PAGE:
Enumclaw task force wrestles with economic development

What steps can be taken to assure Enumclaw has a happy and healthy economic future?

That’s the question a select group of nine citizens wrangled with from May 2012 through this spring. Following months of study and debate, meetings and review, their findings and recommendations have been made public. A draft version of their report was typed up and committee members are now offering oral roundups to civic groups throughout the community.

The report’s summary does not ignore the negative – on the contrary, it is clearly emphasized how Enumclaw has fallen off the pace in recent years. It was noted how nearby cities like Maple Valley, Covington and Bonney Lake have rapidly expanded, creating both new jobs and opportunities for the purchase of goods and services. During the same time frame, Enumclaw has seen little in the way of new growth. The result is something no city wants to hear: “Many city residents spend their discretionary income elsewhere and are more likely than not to commute to work.”

Ed Hechter, a member of the Economic Development Task Force, went before the City Council in late May to provide a brief overview. He noted there are three key ingredients that were singled out as crucial to the city’s future health:

1 – Promote employment growth in the fields of retail, medical and light industrial;

2 – attempt to attract one or more senior communities to town; and

3 – ramp up efforts to draw tourists and the dollars they bring.

Aside from spelling out specific goals, the task force arrived at five general themes: job growth equals residential growth, which supports local businesses; opportunities to use the Enumclaw Expo Center must be expanded; growth must be balanced and sustainable; opportunities to attract tourists must be seized; and limitations due to geography should be countered with efforts to boost already-established businesses.

In the end, the task force had recommended 15 priorities to be phased in, beginning this year and stretching to 2016. Items suggested for early implementation include:

• a “buy local” campaign, to be organized by the city;

• development of an “economic development” website, complete with demographic information, market research, a list of property available for lease or sale and links to things like necessary permits and licenses;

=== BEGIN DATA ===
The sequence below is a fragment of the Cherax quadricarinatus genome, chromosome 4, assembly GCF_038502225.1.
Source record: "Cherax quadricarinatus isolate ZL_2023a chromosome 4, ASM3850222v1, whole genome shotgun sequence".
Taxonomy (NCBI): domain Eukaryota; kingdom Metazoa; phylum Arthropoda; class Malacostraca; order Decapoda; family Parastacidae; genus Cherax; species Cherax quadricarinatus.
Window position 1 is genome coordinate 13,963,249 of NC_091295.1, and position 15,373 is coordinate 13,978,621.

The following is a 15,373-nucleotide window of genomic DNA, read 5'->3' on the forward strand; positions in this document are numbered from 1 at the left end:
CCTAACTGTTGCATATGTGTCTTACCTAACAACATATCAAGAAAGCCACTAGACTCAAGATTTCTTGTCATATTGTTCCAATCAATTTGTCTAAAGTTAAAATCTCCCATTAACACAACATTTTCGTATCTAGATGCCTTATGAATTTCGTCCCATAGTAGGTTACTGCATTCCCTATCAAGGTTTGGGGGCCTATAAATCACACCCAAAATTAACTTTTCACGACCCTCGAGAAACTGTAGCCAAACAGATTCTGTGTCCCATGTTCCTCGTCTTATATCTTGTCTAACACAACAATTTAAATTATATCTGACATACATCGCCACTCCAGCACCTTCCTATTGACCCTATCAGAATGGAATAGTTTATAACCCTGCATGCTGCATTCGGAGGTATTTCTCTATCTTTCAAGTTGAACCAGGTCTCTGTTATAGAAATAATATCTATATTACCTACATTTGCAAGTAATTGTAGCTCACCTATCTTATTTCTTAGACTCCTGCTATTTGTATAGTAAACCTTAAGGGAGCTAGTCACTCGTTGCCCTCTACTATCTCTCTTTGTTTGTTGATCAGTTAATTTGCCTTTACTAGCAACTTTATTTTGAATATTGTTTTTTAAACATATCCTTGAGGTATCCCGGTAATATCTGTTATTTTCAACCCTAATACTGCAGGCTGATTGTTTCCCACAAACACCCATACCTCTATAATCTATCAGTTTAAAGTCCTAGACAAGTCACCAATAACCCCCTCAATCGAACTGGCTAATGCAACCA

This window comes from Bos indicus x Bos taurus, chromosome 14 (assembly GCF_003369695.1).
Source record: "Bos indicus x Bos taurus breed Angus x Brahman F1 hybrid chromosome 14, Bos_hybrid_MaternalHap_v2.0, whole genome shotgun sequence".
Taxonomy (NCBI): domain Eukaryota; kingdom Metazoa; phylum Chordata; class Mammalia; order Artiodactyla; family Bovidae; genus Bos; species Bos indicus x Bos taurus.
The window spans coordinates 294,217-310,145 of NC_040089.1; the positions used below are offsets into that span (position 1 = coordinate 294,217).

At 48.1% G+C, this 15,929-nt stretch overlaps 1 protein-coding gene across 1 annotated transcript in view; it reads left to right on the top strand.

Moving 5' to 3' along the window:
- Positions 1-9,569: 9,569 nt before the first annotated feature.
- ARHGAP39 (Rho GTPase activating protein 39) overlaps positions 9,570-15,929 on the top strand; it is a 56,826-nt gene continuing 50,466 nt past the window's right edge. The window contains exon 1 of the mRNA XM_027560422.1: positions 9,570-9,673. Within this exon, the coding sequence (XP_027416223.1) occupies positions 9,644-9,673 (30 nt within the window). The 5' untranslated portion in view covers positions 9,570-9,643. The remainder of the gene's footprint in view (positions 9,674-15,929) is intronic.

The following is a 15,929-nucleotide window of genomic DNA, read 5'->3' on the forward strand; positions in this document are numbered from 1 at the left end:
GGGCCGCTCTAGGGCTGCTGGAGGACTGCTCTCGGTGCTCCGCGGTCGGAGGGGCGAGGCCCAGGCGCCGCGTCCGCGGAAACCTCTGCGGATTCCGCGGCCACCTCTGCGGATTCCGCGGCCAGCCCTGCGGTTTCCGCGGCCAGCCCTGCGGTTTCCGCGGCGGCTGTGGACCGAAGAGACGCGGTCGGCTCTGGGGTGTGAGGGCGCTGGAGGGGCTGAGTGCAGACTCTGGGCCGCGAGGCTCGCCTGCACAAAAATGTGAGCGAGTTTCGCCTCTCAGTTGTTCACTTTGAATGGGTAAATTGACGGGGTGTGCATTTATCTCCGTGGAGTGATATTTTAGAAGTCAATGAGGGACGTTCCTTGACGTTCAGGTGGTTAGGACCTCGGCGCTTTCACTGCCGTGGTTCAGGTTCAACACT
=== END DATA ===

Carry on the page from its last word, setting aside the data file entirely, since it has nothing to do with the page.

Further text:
• continued funding for a program, offered through Green River Community College, that offers counseling to those operating small businesses;

• and an effort by the city to broaden the types of businesses allowed in certain zones without conditional-use permits.

Items for future years range from the deferral of impact fees to outreach to hotel/motel developers, from code amendments for bed-and-breakfast ventures to promoting Enumclaw as a prime location for a full-fledged senior community.

Discussions among task force members and interviews with city stakeholders took a SWOT approach, referring to the strengths, weaknesses, opportunities and threats facing the city.

Strengths included Enumclaw’s small-town atmosphere, historic downtown core, proximity to Mount Rainier and amenities like the Expo Center, St. Elizabeth Hospital and GRCC.

Weaknesses include geographic isolation, a struggling downtown, limited hotels/motels and fewer cultural activities than found in urban settings.

Opportunities exist with tourism, expanded events at the Expo Center, a favorable climate for light industry and the potential to attract the ever-growing numbers of senior citizens.

Threats to Enumclaw’s future were identified as a decreasing population, loss of businesses and the continued trend toward becoming a “bedroom community.”

The effort was an initiative of Enumclaw Mayor Liz Reynolds, in response to discussions and concerns raised about the city’s economic vitality. A similar effort was undertaken not too many years ago under the direction of then-mayor John Wise, resulting in a plan to market Enumclaw as an equestrian center throughout the Northwest with significant improvements to the Expo Center. That plan was scrapped when Reynolds wrestled away the mayor’s post during the 2008 election.


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